• tlwest says:

          That you choose to ascribe humiliation to performance of a necessary job is unfortunate.  But the very real existence of a “deep power imbalance” in no way makes it impossible for her to have been subjected to a deep humiliation.

          That she is lucky and successful in no way prevents her from having suffered elsewhere in her life.

          And, yes, being human, the trials and tribulations of the noteworthy, minor or not, are going to be more interesting to the over-all public than the difficulties and challenges faced by the rest of us in our daily lives.

          Boingboing is noteworthy in that it covers a mix of both.

        • orangedesperado says:

          When you clean up that vomit, do you do it in front of all your peers, innocently thinking it is something else, while they are laughing behind their hands at your oblivious innocence ? 

          It sounds like you work as a janitor, or superintendent, who is doing your job, when you clean up barf, or unclog a toilet, or pick up dog shit. Obviously you feel that you are somehow above this. I am not personally claiming “deep personal humiliation”. She expresses her sentiments well in the clip. She is not laughing about it, she is not happy when she tells the story, it is not a lighthearted anecdote.

          “Yeah, there’s a deep power imbalance, it’s called class. Something she will never know”= WTF ?!?

  6. AnotherSimpleMan says:

    I don’t get it.  Every time I see these old European clips, I just assume there’s some weird European reason for everything weird in them.

  7. Tipoum says:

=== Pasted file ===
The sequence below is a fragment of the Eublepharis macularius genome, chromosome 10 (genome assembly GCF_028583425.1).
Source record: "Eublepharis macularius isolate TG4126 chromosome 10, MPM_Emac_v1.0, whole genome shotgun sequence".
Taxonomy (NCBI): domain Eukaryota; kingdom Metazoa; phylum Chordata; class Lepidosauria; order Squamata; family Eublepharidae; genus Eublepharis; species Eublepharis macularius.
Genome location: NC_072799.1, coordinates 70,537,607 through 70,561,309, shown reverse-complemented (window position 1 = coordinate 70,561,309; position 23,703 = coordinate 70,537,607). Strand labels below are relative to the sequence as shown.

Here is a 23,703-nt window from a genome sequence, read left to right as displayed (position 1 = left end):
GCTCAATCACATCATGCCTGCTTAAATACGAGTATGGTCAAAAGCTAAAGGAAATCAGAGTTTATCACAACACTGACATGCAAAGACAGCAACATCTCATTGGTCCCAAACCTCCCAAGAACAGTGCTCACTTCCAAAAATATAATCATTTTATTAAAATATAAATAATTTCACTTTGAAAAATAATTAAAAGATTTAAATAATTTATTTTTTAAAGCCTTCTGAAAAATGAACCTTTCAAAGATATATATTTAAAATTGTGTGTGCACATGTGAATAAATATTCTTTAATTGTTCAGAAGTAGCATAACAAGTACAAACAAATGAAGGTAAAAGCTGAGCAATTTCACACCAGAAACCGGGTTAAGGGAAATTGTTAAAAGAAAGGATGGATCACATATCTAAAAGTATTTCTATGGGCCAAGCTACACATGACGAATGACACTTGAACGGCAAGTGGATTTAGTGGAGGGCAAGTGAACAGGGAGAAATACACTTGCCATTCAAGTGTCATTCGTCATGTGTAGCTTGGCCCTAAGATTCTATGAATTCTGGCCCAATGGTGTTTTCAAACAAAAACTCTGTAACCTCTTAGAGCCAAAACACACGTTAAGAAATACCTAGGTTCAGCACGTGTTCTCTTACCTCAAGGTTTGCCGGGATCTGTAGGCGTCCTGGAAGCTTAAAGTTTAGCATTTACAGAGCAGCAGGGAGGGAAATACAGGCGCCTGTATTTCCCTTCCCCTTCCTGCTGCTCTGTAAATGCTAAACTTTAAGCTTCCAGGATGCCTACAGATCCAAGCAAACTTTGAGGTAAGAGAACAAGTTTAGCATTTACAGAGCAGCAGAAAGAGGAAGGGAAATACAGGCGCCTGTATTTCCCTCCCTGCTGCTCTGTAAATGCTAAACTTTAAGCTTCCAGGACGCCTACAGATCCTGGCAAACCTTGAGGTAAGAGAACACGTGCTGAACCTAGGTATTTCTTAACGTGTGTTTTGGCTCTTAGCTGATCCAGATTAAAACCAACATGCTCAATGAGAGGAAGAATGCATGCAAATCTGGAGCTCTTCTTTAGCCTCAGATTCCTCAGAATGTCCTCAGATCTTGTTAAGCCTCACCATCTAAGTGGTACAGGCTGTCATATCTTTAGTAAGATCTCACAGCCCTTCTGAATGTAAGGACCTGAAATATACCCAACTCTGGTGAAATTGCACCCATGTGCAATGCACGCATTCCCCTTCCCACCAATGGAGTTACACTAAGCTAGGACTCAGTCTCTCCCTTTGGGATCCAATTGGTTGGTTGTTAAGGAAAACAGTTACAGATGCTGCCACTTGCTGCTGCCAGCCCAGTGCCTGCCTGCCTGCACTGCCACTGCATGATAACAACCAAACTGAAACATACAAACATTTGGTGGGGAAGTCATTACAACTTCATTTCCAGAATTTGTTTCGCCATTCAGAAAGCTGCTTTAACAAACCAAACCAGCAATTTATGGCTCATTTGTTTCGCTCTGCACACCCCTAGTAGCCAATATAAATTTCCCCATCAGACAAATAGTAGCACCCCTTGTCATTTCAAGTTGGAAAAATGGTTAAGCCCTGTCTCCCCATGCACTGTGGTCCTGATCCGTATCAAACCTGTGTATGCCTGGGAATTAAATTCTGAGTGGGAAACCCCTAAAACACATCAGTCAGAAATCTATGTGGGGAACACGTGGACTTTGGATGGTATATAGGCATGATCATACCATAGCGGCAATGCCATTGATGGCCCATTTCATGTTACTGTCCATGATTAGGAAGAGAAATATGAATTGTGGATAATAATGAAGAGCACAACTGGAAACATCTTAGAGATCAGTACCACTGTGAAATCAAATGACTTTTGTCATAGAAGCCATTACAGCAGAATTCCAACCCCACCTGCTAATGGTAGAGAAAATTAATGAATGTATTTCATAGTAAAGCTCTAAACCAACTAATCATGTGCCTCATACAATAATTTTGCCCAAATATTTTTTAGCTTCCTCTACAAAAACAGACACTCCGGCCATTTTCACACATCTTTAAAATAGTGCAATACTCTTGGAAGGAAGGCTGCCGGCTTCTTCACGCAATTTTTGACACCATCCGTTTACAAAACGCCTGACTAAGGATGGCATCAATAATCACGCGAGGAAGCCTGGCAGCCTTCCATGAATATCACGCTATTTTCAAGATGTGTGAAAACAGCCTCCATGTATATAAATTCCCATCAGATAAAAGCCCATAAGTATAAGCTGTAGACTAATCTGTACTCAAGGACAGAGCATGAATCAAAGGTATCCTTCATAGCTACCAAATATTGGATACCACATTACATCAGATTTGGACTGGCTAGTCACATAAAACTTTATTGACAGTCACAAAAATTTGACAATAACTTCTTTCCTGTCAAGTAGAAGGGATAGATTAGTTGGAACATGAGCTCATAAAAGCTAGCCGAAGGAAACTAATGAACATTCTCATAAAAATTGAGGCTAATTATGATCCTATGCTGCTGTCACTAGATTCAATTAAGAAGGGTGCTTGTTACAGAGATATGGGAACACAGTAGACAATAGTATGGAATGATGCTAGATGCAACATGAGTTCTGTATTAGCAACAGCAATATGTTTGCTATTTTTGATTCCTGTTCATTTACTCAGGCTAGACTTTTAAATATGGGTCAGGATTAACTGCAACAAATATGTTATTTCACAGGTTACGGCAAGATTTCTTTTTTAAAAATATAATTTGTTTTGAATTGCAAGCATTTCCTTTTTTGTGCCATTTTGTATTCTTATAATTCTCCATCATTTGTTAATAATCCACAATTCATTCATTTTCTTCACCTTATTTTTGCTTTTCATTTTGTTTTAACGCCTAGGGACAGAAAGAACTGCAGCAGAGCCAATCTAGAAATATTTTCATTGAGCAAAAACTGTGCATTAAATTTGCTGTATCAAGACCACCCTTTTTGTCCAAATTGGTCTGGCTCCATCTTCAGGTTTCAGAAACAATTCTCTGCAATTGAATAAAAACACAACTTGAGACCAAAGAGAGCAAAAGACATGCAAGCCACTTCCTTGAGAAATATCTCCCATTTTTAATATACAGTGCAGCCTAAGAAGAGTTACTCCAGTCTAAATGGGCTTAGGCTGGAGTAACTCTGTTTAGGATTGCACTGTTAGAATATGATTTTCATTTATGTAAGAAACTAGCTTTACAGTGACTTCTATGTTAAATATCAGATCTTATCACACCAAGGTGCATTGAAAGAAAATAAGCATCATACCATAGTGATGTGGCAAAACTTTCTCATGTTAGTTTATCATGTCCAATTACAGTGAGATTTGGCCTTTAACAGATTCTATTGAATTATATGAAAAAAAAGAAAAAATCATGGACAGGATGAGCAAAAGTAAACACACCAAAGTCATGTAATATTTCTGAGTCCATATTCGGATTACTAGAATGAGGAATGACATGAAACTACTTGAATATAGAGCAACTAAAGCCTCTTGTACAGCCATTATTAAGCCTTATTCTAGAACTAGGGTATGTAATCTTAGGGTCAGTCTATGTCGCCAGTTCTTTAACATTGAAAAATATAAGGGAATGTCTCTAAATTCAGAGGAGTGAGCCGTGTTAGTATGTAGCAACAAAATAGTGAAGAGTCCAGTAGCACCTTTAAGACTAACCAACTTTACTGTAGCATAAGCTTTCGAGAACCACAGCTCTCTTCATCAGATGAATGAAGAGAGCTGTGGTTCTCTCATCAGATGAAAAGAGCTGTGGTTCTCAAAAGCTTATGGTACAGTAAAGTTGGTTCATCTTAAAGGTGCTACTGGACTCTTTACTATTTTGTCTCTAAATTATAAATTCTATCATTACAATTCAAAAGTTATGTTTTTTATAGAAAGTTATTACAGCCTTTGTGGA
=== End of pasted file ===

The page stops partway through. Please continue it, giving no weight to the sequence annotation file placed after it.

Dans l’émission “À vos souhaits” de France Inter du 30 mars 1976 :
    « — Que pense France de ses anciens succès, tels que Charlemagne ou Les Sucettes ?
    — Ce n’est plus de mon âge, Charlemagne, en tout cas. »

    On a Radio Show on France Inter march 30 1976 :
    “- France, what do you think of your early success such as Charlemagne or les sucettes ?
    – It’s not for my age anymore, Charlemagne anyway”

  8. lewisfrancis says:

    I’ve never quite gotten France’s early career appeal, beyond the obvious “lolita” thing, but this is really wonderful: http://www.youtube.com/watch?v=rR-_x6_nhi4

    • Roger Dodger says:

      I actually have the three-CD France Gall box set of her big years, 1966-1968 or so, and I’d say the appeal is some surprisingly good songwriting (for teen pop; a fair comparison might be the better Brill Building stuff going on in the US from 1962-1967) and her adenoidal voice, which is cutting and a love-it-or-hate-it kind of voice, not unlike Elvis Costello’s. It will be interesting to see which teen pop from the last twenty years is appealing, and to who, in a couple of decades.